LEGISLATORS affiliated to the African Parliamentarians Network Against Corruption (Apnac) yesterday lauded Treasury and the Zimbabwe Revenue Authority (Zimra) for embracing the electronic cargo tracking system (ECTS), saying the move would help reduce revenue leakages at the country’s border posts.
BY VENERANDA LANGA
“Illegal imports dumped into Zimbabwe have an unfair price advantage over locally manufactured goods and this has resulted in reduced capacity utilisation of local industries and the obvious loss of jobs,” Apnac said in a statement.
“Corruption is usually exacerbated by too much personal interface between duty bearers and clients resulting in familiarity and friendship, which is the basis of bribes and kickbacks.”
Mabvuku-Tafara MP James Maridadi chairs Apnac.
In March this year, Zimra acquired the ECTS valued at $2,1 million to monitor cargo at points of entry.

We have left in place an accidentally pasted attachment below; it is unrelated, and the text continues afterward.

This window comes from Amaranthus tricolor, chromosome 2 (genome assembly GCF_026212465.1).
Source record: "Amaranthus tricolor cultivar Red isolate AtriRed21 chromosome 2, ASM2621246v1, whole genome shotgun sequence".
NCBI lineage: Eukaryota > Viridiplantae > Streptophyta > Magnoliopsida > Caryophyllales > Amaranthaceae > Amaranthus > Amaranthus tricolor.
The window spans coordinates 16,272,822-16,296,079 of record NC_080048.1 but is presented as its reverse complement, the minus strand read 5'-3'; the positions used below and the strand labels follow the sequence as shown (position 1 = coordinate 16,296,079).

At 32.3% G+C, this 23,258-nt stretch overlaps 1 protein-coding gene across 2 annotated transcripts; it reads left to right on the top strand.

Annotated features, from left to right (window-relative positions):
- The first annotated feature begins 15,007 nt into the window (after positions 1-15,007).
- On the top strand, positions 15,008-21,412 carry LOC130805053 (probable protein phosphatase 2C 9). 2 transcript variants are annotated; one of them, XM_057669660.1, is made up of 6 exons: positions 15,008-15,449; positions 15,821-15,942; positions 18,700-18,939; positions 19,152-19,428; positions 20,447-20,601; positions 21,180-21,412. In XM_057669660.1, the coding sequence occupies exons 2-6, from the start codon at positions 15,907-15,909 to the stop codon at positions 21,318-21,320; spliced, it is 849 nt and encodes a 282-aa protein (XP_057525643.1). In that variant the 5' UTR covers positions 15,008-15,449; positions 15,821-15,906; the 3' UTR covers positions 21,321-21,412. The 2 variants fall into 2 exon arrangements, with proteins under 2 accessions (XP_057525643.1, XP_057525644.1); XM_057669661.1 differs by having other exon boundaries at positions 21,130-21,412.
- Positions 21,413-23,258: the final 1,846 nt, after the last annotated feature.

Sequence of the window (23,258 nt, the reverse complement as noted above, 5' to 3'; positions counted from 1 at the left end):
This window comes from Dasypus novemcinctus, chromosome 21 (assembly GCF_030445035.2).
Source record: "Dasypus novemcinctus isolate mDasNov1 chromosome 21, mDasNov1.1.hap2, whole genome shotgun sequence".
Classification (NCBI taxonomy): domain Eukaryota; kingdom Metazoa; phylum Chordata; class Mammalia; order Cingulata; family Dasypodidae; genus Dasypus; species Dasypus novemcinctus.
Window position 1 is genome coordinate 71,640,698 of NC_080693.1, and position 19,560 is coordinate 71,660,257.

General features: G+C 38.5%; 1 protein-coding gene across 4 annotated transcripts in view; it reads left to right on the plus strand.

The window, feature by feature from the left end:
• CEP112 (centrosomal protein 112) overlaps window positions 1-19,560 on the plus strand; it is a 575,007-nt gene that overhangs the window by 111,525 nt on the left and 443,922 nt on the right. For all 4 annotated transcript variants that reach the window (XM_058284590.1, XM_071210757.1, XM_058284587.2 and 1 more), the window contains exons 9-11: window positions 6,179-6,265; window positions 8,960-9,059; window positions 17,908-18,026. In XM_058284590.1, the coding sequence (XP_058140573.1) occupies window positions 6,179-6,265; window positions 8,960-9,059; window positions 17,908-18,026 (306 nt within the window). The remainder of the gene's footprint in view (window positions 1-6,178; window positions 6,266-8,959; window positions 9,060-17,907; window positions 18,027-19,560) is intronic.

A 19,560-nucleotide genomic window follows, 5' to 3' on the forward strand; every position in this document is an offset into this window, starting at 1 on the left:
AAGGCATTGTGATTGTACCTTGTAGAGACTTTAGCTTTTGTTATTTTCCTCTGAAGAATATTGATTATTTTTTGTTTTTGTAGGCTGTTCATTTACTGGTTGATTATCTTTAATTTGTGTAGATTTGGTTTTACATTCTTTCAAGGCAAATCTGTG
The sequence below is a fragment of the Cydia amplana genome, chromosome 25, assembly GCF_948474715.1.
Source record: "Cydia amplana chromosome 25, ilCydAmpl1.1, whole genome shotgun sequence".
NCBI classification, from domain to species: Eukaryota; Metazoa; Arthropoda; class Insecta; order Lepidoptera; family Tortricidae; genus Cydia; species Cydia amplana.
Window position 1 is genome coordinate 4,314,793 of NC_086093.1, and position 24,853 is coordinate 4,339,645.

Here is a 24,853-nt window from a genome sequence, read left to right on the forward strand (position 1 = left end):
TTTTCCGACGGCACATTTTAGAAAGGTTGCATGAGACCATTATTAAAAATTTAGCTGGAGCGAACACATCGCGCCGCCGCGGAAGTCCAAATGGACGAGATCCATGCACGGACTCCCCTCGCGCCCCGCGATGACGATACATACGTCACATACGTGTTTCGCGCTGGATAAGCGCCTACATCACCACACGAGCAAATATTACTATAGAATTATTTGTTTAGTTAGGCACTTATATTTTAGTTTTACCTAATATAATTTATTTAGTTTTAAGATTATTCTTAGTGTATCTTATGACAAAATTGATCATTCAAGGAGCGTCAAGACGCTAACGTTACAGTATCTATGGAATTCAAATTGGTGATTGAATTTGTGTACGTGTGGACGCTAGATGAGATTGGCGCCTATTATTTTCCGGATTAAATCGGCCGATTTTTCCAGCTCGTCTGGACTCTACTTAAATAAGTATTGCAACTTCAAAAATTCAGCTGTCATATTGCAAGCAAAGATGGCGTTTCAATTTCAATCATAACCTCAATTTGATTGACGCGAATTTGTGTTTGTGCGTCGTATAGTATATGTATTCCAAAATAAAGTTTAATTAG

Apnac said the introduction of technology would take away the unsavoury personal interface and the opportunity to corruptly circumvent laid-down policies, processes and procedure.
Transparency International-Zimbabwe (TI-Z) cited Forbes Border Post as the most porous entry point used by cargo smugglers, particularly traders dealing in second-hand clothes, illicit beverages and unblended fuel products, which are eventually sold locally at uncompetitive prices.
Despite government enacting Statutory Instrument 64 of 2016 banning imports of goods with local equivalents, smuggled clothes, groceries and fuel continue to find their way into the country.
TI-Z said high-value minerals such as gold and diamonds were also smuggled out of Zimbabwe through the Mozambique Channel, resulting in massive loss of revenue for the country.
Manicaland Provincial Affairs minister Mandiitawepu Chimene recently claimed that top government officials and business cartels, as well as State security agents were also involved in the smuggling rackets.